Please use this identifier to cite or link to this item: http://hdl.handle.net/20.500.12188/14189
Title: PUBLIC POLICIES FOR CRISIS MANAGEMENT: LESSONS LEARNED FROM COVID-19 ON CLIMATE CHANGE
Authors: Hristina Runcheva Tasev
Aneta Stojanovska- Stefanova
Keywords: Covid-19 pandemic, climate change, authorities, response.
Issue Date: May-2021
Publisher: Konrad Adenauer Foundation, Republic of North Macedonia Institute for Democracy “Societas Civilis”, Skopje
Journal: Political Thought, YEAR 19, No 61, MAY, SKOPJE 2021
Abstract: The Covid-19 pandemic is one of the greatest challenges facing societies in modern history. The crisis has had a severe impact on health systems and the global economy, the effects of which will be felt for many years after the pandemic ends. Although at first glance the Covid-19 pandemic does not seem to have much in common with the world’s climate change, the essential analysis suggests that the two phenomena have many similarities given the big picture of these two serious challenges to humanity. Namely, the pandemic and climate change have a strong resemblance: both are major threats that cause damage to societies globally. The most serious effects can be prevented only if states commit to serious and early action in the face of a seemingly abstract threat. The pandemic is a remarkable, albeit very unfavourable, opportunity to learn very difficult lessons in dealing with a crisis. The pandemic and climate change are potentially devastating global problems requiring rapid government intervention. Although this intervention inevitably creates losers, in both cases it must be decisive and based on social consensus. However, if the authorities make an assessment, in the long run, which of these two severe and serious crises will be easier to deal with, it is believed that it will be the Covid-19 pandemic2. Climate change seems to be much harder to defeat globally because of its nature, but also because of the longer period available to deal with it. The present paper aims to analyze the relationship between the Covid-19 pandemic and climate change, i.e., the degree of impact of Covid-19 on climate change, and the possibilities of response by the competent authorities with appropriate policies in dealing with climate change, as a result of the learned lessons from dealing with the pandemic during the first year of its onset.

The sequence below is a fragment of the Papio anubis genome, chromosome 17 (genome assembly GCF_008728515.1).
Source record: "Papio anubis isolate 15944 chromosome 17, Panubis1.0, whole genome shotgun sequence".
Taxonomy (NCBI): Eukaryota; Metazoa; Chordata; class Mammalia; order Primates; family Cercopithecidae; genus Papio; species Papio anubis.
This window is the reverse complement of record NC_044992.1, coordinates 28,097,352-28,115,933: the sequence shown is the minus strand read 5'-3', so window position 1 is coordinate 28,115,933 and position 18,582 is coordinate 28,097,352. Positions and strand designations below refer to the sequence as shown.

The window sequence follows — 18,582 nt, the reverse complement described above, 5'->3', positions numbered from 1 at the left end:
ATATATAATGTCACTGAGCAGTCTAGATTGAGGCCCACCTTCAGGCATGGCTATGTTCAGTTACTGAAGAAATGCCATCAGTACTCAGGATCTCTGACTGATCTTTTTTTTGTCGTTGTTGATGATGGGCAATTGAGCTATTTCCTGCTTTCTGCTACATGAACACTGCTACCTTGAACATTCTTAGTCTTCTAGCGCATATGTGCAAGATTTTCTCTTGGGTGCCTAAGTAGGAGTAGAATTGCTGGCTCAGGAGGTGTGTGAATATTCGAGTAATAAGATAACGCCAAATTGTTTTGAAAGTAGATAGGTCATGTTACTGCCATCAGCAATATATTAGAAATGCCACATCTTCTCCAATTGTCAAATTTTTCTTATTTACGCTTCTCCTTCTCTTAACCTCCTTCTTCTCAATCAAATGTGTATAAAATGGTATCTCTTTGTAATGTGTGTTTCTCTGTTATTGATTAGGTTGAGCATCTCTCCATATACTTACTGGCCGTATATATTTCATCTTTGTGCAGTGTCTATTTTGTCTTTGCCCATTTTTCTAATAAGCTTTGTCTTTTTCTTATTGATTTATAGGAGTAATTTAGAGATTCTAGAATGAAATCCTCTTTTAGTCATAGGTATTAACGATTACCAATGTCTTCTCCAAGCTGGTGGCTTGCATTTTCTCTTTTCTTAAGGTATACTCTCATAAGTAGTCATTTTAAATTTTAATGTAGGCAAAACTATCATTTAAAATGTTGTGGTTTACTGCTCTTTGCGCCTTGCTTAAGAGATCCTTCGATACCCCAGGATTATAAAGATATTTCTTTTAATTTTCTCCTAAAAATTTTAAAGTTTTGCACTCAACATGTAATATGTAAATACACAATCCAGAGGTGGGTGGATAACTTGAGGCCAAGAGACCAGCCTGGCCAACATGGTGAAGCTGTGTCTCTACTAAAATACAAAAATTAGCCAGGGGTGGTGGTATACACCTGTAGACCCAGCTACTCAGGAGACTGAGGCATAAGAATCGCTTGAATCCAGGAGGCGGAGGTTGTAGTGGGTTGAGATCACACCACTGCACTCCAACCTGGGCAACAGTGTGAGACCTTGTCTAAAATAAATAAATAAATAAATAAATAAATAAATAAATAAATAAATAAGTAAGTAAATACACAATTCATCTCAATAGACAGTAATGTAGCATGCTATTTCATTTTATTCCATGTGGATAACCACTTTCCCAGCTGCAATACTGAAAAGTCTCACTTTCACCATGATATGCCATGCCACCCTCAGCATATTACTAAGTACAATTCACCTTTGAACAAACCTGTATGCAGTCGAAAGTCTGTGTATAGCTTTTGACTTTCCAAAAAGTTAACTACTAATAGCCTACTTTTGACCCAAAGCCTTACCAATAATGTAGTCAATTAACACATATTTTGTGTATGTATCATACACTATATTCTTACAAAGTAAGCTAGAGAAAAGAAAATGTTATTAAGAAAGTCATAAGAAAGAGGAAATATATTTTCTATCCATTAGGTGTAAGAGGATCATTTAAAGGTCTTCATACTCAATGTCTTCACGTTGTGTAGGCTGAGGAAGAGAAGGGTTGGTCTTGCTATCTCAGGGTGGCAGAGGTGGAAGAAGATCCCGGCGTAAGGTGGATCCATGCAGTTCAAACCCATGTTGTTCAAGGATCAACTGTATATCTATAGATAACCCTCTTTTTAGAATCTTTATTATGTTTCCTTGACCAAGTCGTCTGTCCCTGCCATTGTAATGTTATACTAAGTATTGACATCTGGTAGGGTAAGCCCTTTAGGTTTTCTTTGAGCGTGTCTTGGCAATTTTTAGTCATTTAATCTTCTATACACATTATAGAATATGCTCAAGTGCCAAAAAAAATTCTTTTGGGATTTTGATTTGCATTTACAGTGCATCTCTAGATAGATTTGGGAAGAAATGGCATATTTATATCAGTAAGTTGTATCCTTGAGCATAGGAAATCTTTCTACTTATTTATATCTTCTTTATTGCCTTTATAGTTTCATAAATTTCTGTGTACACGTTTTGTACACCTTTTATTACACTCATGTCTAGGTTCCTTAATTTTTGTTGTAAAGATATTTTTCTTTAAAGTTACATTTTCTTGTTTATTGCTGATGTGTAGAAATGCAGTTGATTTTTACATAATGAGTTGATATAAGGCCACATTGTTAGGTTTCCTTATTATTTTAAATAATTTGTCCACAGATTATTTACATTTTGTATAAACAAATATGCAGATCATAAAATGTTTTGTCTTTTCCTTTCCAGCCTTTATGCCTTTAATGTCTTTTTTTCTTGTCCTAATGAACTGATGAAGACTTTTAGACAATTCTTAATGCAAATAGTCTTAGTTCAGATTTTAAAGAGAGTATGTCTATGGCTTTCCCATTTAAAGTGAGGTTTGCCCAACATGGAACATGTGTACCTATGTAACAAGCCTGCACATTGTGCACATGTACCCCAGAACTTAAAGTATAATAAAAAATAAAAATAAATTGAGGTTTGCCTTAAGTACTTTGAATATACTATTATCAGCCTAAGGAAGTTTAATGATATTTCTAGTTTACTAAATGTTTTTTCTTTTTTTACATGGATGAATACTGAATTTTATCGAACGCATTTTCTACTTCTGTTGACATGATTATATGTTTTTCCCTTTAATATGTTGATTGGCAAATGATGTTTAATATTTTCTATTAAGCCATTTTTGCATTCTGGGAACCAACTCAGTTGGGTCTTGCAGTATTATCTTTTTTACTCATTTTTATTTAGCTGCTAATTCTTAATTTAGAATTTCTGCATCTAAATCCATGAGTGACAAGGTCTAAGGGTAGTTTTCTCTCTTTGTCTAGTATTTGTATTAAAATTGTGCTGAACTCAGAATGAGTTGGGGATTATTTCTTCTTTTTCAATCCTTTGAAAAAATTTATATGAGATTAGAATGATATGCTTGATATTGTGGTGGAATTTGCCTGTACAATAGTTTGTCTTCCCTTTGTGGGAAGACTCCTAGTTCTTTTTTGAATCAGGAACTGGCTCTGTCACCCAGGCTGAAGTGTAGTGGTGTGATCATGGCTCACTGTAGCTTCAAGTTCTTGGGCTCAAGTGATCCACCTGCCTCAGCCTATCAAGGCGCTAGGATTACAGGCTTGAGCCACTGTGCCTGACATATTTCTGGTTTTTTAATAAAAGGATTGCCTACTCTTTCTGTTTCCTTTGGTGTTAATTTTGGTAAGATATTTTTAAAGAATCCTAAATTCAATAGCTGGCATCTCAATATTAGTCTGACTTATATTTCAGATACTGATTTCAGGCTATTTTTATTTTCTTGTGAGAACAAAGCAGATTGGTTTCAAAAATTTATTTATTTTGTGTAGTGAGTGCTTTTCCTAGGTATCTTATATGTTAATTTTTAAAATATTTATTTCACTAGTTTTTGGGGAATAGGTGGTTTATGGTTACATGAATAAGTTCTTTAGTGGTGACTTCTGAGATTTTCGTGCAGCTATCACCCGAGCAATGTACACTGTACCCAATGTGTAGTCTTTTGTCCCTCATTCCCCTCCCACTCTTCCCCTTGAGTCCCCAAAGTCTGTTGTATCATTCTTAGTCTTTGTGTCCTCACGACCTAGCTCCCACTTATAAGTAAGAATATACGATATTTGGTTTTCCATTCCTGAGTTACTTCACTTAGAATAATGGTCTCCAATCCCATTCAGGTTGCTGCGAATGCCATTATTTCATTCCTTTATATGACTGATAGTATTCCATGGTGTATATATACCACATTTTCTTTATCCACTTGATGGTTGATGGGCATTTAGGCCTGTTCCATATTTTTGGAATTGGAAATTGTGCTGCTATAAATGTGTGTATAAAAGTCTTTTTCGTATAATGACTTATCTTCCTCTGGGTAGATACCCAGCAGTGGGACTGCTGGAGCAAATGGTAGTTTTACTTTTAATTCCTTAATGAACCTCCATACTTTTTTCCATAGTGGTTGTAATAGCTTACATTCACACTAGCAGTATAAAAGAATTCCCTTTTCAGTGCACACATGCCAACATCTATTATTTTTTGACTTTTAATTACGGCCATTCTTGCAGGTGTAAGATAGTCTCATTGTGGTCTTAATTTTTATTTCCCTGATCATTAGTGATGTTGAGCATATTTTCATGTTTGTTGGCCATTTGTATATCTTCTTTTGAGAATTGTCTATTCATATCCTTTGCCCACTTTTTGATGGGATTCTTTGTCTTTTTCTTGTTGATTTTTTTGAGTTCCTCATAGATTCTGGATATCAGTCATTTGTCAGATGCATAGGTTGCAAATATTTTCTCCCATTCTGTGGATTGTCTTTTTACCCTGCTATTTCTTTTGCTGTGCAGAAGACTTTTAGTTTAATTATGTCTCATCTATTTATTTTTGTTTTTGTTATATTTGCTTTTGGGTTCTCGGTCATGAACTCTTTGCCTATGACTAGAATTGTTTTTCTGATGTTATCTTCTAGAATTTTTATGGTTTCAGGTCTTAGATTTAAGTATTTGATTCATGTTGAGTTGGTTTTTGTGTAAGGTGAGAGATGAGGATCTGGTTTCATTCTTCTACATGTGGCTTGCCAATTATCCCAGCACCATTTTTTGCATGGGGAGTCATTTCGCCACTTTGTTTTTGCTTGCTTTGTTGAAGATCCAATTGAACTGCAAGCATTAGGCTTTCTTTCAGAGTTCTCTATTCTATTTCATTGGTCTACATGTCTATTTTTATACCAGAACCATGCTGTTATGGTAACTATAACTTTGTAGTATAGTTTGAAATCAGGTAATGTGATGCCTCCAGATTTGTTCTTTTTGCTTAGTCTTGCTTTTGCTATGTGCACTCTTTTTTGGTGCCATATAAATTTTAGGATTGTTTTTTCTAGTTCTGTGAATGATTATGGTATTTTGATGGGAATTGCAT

URI: http://hdl.handle.net/20.500.12188/14189
ISSN: 1409-9853
Appears in Collections:Faculty of Law: Journal Articles

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